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Compounds of conditionals and iterated conditioning under coherence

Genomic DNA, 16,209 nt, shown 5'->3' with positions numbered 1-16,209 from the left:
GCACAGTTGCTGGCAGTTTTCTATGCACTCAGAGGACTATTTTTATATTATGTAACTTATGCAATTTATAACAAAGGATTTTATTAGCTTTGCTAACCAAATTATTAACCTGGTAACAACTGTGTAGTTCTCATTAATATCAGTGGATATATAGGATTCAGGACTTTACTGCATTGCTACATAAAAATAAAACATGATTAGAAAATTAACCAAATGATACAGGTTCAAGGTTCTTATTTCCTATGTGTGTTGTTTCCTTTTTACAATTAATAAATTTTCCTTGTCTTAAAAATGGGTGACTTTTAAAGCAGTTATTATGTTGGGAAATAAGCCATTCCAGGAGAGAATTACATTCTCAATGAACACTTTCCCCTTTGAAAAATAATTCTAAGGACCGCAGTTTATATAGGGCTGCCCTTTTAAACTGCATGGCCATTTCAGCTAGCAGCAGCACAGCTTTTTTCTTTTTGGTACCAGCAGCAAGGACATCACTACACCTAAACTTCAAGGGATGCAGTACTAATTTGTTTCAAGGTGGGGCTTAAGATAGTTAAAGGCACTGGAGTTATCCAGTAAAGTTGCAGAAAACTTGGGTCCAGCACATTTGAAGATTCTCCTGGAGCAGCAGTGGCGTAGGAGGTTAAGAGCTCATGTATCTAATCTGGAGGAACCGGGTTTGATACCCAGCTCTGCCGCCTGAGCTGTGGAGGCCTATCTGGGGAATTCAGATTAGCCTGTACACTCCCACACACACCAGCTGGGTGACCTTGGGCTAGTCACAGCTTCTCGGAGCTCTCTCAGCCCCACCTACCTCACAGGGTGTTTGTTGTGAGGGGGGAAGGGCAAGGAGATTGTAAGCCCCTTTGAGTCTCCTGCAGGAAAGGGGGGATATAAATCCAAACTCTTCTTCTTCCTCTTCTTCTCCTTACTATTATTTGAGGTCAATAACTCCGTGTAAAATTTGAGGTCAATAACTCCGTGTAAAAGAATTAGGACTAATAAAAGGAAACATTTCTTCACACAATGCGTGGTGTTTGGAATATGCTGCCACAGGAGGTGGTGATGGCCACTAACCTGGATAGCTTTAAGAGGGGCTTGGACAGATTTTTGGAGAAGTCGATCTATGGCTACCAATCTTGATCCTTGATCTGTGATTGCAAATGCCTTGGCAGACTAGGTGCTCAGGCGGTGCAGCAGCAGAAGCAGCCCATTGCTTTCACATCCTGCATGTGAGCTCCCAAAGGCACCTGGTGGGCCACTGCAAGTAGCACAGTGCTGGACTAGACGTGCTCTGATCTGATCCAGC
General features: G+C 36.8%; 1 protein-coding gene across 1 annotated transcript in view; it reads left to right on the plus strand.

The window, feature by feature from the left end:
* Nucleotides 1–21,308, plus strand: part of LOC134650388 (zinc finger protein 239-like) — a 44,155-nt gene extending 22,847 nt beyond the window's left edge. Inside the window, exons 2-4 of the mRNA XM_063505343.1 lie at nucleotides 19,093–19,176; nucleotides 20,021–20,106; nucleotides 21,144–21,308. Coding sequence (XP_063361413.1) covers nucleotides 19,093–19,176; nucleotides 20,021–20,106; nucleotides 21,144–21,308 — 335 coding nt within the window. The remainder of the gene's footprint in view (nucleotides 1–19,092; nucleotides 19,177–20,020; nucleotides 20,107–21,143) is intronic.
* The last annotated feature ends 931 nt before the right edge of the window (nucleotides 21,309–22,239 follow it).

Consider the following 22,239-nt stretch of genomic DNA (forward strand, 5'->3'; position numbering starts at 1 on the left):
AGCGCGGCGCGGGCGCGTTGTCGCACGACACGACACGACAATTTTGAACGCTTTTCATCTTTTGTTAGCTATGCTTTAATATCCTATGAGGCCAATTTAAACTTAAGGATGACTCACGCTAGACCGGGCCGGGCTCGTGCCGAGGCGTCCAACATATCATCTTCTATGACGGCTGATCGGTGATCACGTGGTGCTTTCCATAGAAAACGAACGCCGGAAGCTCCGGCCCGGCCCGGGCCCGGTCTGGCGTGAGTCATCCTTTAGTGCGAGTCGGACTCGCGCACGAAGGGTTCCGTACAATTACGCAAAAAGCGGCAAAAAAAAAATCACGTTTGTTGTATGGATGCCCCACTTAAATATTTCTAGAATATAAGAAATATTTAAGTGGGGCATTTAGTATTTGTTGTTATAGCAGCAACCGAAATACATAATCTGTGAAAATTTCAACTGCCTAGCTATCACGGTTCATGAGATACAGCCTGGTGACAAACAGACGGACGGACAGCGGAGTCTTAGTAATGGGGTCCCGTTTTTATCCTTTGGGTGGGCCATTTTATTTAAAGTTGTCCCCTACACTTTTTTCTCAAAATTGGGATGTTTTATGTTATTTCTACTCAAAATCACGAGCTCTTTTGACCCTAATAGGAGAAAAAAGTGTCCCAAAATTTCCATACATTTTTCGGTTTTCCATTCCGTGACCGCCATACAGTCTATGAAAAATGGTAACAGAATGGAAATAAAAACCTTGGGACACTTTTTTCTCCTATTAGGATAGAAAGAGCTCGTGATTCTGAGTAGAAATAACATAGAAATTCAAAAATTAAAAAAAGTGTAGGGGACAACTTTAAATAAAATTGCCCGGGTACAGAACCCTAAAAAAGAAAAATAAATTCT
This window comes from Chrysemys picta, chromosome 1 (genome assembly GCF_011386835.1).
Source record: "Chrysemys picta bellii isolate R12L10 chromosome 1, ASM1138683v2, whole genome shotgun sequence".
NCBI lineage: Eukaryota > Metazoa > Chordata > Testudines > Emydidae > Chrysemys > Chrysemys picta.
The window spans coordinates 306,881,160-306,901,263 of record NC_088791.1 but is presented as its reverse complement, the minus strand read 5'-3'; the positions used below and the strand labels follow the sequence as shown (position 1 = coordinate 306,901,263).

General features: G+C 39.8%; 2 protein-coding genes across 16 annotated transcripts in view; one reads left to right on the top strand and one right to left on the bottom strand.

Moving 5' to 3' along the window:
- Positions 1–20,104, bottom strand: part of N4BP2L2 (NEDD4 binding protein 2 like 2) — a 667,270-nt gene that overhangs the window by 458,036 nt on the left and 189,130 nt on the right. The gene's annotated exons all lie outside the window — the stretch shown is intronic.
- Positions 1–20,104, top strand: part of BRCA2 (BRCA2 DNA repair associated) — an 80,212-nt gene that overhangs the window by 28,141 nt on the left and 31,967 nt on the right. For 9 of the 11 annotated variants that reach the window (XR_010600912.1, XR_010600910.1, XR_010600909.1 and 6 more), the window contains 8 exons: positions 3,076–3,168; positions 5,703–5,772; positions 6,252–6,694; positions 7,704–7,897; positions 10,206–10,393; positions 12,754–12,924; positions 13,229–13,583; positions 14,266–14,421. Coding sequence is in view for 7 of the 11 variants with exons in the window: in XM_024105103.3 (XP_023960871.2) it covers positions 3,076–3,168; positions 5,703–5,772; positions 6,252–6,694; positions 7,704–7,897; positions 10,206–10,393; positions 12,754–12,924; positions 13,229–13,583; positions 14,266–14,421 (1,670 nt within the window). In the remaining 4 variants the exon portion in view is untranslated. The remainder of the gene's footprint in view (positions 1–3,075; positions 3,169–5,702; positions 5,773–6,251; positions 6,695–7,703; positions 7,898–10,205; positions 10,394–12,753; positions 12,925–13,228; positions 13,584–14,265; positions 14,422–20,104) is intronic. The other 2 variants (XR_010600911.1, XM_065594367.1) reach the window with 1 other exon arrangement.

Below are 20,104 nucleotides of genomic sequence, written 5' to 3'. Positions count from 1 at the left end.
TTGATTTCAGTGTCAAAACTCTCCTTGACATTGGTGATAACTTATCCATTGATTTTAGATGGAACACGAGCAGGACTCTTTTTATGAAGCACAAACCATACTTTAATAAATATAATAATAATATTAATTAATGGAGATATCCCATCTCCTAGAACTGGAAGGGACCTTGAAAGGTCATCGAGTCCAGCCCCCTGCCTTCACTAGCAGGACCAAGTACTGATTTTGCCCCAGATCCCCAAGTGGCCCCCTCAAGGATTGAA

We discuss the problem of defining logical operations among conditional events. Differently from many authors, we define the conjunction and disjunction in the setting of conditional random quantities. In probability theory and in probability logic a relevant problem, largely discussed by many authors, is that of defining logical operations among conditional events. In the many works concerning these operations, the conjunction and disjunction have been usually defined as suitable conditional events. In Kaufmann 2009 it has been proposed a theory for the compounds of conditionals which has been framed in the setting of coherence in (Gilio and Sanfilippo , 2013, 2014) In this framework, which is quantitative rather than a logical one, conjunction and disjunction of conditional events are interpreted as conditional random quantities (c.r.q.'s), which can sometimes reduce to conditional events given logical dependencies. In our approach, given a random quantity $X$ and a non impossible event $H$ (we use the same symbols to refer to the event $H$ and its indicator), we look at a c.r.q. $X|H$ as an extended quantity $XH + mu o{H}$, where $mu$ is the conditional prevision $pr(X|H)$ which is subjectively evaluated. In particular (the indicator of) a conditional event $A|H$ is looked at as $AH + P(A|H) o{H}$. In this way, based on the betting scheme of de Finetti and its generalizations, the c.r.q. $X|H$ may be interpreted as the amount that you receive (resp., pay) in a bet on $X$ conditional on $H$, if you agree to pay (resp., to receive) $pr(X|H)$. This extended notion allows algebraic developments among c.r.q.'s also when the conditioning events are different. Then, among other things, we can give a meaning to the conjunction and disjunction of conditional events and we can define the notion of iterated conditionals; in particular we obtain that the usual probabilistic properties are preserved. Therefore, we consider the coherent prevision of these suitable random quantities as the generalization of the corresponding coherent probabilistic versions of unconditional events. These notions are relevant in natural language for a probabilistic interpretation of the conjunction, disjunction and iteration of conditionals. In particular they are useful for the probabilistic approaches in the psychology of reasoning and in the conditional syllogisms.